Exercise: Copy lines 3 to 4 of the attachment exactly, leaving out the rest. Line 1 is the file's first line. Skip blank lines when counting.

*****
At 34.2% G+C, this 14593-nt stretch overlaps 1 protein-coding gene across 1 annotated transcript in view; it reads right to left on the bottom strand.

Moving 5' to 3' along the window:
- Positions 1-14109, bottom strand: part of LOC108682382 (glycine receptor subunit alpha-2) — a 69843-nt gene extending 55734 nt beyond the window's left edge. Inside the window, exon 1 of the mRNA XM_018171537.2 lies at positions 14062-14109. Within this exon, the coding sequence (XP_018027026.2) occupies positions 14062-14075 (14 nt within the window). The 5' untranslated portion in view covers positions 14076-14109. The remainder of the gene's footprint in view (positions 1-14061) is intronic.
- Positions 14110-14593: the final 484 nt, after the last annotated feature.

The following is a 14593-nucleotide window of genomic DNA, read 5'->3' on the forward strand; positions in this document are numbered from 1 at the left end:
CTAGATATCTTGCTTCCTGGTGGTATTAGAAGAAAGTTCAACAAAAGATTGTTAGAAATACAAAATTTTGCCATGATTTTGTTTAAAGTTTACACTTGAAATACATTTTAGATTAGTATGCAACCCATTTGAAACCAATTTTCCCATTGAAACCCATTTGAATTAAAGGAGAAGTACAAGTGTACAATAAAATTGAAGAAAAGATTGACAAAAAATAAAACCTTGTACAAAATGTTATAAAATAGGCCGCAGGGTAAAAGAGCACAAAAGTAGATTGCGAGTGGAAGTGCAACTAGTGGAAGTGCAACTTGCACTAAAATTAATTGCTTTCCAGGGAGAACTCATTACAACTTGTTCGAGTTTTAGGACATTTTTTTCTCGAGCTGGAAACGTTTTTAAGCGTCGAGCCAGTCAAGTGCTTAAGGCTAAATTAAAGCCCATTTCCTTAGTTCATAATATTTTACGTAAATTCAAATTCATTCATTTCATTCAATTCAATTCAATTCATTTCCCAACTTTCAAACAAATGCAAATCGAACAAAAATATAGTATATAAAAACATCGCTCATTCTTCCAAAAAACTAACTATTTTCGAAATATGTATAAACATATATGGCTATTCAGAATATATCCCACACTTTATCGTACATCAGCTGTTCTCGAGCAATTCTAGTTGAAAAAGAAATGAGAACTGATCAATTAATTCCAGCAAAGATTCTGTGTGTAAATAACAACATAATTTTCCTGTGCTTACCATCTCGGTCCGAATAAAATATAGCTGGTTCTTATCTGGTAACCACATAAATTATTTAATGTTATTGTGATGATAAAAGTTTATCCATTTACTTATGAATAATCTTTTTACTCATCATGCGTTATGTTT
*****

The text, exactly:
- Positions 1-14109, bottom strand: part of LOC108682382 (glycine receptor subunit alpha-2) — a 69843-nt gene extending 55734 nt beyond the window's left edge. Inside the window, exon 1 of the mRNA XM_018171537.2 lies at positions 14062-14109. Within this exon, the coding sequence (XP_018027026.2) occupies positions 14062-14075 (14 nt within the window). The 5' untranslated portion in view covers positions 14076-14109. The remainder of the gene's footprint in view (positions 1-14061) is intronic.
- Positions 14110-14593: the final 484 nt, after the last annotated feature.